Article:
The farmers were demanding high crop prices and debt waivers.
Tens of thousands of farmers and agricultural workers marched towards the Indian parliament Friday demanding debt waivers and higher crop prices, putting pressure on Prime Minister Narendra Modi ahead of 2019 elections.
More than 300,000 Indian farmers have killed themselves in the last two decades mainly because of poor irrigation, failed crops and being unable to pay back loans.
Farmers from across the country have flooded by train and bus into Delhi since Thursday to mass in the capital city's Ramlila Grounds before marching to parliament.
Participants marched through central Delhi chanting slogans and holding placards emblazoned with "Down With Modi Government" and "Long Live Farmer Unity" as thousands of riot and armed policemen stood guard.
"The farmer crisis has got twice as bad in the last five years," Sadhu Singh, a farmer from northern Punjab state known as India's rice bowl, told AFP.
"We are losing money on every grain of rice we produce," he said.
The mass rally is the latest bid by farmer groups to put pressure on the Modi government ahead of the 2019 national elections.
The right-wing nationalist leader has promised to double their income by 2022 but farmers say nothing has changed for them.
Nearly 55 per cent of India's 1.25 billion population is directly or indirectly dependent on agriculture. The sector accounts for nearly 15 per cent of India's economic output.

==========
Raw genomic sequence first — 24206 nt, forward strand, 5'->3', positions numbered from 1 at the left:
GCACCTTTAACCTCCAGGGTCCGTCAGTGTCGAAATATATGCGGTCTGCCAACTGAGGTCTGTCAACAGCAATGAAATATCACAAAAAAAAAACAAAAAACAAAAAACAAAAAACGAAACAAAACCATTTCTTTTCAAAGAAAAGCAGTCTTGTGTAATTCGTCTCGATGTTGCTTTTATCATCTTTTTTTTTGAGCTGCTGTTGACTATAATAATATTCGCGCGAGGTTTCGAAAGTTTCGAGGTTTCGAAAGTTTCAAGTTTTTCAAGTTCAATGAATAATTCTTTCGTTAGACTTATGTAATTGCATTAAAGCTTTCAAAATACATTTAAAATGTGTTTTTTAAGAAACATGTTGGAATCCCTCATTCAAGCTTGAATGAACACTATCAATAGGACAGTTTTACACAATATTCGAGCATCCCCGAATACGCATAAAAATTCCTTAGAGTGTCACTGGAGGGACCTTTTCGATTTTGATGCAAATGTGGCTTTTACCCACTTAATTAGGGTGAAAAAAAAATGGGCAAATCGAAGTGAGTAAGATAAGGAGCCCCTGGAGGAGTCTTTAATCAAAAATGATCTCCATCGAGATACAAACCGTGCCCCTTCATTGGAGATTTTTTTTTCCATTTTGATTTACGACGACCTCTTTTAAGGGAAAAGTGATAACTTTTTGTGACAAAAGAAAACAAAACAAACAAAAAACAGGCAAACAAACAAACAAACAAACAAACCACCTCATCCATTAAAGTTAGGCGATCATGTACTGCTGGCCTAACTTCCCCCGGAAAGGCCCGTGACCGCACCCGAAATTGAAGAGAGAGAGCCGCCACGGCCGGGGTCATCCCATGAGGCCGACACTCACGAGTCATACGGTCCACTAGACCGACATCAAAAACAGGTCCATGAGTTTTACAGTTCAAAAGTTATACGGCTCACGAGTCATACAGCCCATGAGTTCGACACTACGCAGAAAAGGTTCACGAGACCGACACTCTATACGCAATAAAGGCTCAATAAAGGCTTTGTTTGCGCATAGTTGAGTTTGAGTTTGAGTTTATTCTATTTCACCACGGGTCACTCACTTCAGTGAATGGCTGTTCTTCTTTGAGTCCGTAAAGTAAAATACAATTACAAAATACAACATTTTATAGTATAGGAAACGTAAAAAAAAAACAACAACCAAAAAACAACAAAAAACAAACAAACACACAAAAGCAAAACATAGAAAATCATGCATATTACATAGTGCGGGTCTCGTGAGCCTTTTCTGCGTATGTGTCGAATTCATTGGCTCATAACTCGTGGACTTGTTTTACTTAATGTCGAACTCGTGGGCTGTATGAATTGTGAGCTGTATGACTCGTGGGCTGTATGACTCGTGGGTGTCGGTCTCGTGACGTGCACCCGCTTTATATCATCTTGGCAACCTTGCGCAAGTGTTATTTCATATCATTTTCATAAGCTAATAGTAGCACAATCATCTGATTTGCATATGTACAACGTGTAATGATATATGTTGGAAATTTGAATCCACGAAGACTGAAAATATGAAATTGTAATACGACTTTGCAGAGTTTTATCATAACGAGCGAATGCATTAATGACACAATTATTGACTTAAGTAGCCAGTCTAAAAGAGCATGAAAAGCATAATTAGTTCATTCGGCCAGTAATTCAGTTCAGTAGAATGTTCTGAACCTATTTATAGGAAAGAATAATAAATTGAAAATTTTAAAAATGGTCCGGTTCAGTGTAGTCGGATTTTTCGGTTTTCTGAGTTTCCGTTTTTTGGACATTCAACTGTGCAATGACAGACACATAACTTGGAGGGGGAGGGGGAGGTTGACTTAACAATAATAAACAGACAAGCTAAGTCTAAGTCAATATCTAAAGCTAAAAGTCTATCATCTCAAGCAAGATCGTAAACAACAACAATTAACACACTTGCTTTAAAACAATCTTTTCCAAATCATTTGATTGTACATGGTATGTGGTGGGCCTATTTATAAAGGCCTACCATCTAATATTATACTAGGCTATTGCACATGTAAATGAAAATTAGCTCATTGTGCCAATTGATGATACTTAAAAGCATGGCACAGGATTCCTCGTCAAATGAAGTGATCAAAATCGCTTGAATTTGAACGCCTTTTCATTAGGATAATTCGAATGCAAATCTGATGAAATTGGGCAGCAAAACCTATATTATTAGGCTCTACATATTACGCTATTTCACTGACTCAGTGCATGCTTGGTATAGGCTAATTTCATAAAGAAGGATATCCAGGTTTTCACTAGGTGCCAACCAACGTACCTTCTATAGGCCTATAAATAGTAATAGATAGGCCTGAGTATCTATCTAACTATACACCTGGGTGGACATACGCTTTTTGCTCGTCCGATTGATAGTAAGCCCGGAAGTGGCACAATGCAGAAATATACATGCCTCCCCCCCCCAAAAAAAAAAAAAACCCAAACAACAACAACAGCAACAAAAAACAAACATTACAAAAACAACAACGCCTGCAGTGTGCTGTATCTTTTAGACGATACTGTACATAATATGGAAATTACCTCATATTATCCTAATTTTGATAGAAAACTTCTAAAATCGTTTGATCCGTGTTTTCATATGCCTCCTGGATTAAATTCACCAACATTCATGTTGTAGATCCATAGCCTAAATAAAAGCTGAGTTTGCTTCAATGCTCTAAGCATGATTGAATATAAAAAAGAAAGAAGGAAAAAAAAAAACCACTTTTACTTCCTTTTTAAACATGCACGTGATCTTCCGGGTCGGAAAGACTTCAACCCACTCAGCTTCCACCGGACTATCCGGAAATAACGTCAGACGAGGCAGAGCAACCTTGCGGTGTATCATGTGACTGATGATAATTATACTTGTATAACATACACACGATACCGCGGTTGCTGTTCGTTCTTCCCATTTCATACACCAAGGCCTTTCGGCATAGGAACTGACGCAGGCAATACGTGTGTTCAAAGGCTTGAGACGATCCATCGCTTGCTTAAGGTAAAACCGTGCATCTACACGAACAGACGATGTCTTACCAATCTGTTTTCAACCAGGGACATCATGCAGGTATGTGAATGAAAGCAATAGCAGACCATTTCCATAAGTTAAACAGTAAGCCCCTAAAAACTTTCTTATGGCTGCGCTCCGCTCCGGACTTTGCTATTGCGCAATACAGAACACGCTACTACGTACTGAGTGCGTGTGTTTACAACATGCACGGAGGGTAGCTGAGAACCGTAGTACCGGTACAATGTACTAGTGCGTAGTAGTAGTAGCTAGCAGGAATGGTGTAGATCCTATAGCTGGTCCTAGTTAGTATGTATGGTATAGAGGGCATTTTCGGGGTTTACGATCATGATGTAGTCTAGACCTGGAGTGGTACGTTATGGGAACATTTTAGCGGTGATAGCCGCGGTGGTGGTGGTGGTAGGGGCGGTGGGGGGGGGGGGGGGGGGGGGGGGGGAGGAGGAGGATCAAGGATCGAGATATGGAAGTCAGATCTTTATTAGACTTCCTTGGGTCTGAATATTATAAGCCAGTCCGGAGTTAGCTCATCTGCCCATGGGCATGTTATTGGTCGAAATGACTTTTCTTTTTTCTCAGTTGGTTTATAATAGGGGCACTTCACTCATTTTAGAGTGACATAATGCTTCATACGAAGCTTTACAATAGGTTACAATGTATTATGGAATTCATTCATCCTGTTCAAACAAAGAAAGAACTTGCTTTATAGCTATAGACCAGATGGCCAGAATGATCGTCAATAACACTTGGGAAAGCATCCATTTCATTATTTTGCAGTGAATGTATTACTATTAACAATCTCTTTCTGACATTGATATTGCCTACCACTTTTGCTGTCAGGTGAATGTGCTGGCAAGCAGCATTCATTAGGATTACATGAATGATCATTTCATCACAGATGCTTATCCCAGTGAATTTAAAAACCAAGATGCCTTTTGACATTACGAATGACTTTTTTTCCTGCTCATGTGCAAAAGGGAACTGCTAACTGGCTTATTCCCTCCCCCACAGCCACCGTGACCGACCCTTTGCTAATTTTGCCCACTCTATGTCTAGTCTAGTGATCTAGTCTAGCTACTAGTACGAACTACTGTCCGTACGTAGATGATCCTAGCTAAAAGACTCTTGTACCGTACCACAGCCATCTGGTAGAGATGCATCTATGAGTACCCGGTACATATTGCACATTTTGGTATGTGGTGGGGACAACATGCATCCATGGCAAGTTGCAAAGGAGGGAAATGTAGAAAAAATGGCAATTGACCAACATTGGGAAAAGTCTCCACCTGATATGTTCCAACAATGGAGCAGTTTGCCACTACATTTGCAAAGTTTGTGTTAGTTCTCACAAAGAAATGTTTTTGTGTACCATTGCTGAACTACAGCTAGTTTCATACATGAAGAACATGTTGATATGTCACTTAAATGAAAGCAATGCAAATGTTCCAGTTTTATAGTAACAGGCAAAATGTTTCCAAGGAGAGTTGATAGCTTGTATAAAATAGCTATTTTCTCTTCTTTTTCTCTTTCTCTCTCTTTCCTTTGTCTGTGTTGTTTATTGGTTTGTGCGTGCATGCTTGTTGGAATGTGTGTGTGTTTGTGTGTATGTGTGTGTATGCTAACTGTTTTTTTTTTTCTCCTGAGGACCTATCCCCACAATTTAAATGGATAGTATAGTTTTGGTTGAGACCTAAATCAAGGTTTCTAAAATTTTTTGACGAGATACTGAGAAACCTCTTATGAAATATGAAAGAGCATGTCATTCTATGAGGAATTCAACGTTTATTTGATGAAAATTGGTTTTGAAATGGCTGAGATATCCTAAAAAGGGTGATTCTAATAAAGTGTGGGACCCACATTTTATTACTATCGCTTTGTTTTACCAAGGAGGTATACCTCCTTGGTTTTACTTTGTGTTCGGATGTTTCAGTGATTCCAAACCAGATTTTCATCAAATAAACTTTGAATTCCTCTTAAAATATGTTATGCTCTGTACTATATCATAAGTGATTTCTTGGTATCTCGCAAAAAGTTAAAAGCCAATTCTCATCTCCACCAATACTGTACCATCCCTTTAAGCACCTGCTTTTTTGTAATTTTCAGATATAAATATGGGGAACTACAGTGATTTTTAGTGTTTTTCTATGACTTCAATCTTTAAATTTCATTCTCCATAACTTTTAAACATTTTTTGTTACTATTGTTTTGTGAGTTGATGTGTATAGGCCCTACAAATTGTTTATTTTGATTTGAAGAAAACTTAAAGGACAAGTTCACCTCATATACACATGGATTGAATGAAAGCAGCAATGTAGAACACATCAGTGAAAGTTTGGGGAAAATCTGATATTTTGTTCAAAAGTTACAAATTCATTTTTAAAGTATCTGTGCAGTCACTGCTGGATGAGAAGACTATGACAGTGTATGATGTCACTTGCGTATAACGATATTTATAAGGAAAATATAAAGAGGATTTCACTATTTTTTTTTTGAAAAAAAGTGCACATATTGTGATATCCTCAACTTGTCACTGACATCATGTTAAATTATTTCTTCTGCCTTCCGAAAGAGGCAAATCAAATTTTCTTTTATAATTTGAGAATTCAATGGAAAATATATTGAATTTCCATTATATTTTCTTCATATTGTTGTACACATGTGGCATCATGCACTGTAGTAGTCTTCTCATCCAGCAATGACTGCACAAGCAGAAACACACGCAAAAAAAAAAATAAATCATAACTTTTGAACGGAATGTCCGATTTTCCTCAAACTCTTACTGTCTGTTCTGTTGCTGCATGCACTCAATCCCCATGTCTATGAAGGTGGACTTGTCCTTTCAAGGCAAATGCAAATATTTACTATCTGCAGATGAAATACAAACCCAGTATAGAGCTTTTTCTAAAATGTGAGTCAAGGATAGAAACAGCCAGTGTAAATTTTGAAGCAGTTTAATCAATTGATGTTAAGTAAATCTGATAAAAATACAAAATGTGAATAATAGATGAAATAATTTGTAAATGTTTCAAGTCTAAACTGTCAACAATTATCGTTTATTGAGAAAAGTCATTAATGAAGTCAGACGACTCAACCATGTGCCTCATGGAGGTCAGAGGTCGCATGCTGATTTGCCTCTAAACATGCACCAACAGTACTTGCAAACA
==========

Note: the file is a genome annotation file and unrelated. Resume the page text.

Organisers said some 80,000 farmers and farm labourers were participating in the two-day agitation that will culminate with a petition to the Indian president.
"We have three main demands. Debt waiver, maximum price for the produce and a special parliament session to discuss the crisis," Ajit Nawale from Maharastra Kisan Sabha, one of the 200 farmer groups organising the Delhi March, told AFP.
Farm distress has been a cause for worry for several decades, but the crisis has come to a head in recent months, with farmers taking to the streets across the country.
Thousands of farmers crippled Mumbai - capital of Maharashtra state - in March. The western state witnessed some 639 farmer suicides in the first three months of 2018, according to government.
Some 50,000 marched in the eastern city of Kolkata on Wednesday.
Each year millions of small farmers suffer due to scant irrigation facilities that reduces the yield and leads farmers into a deadly cycle of debt and suicides.
India lacks a robust irrigation infrastructure and most of the country's farmland relies on annual monsoon rains.
Labo Banigo from eastern Orrisa state said he is under huge debts after his crops failed due to back-to-back bad monsoons.
"My farm is a wasteland. There is hardly 10 per cent produce," Banigo told AFP.
"Modi promised to double our income but we can't even feed ourselves."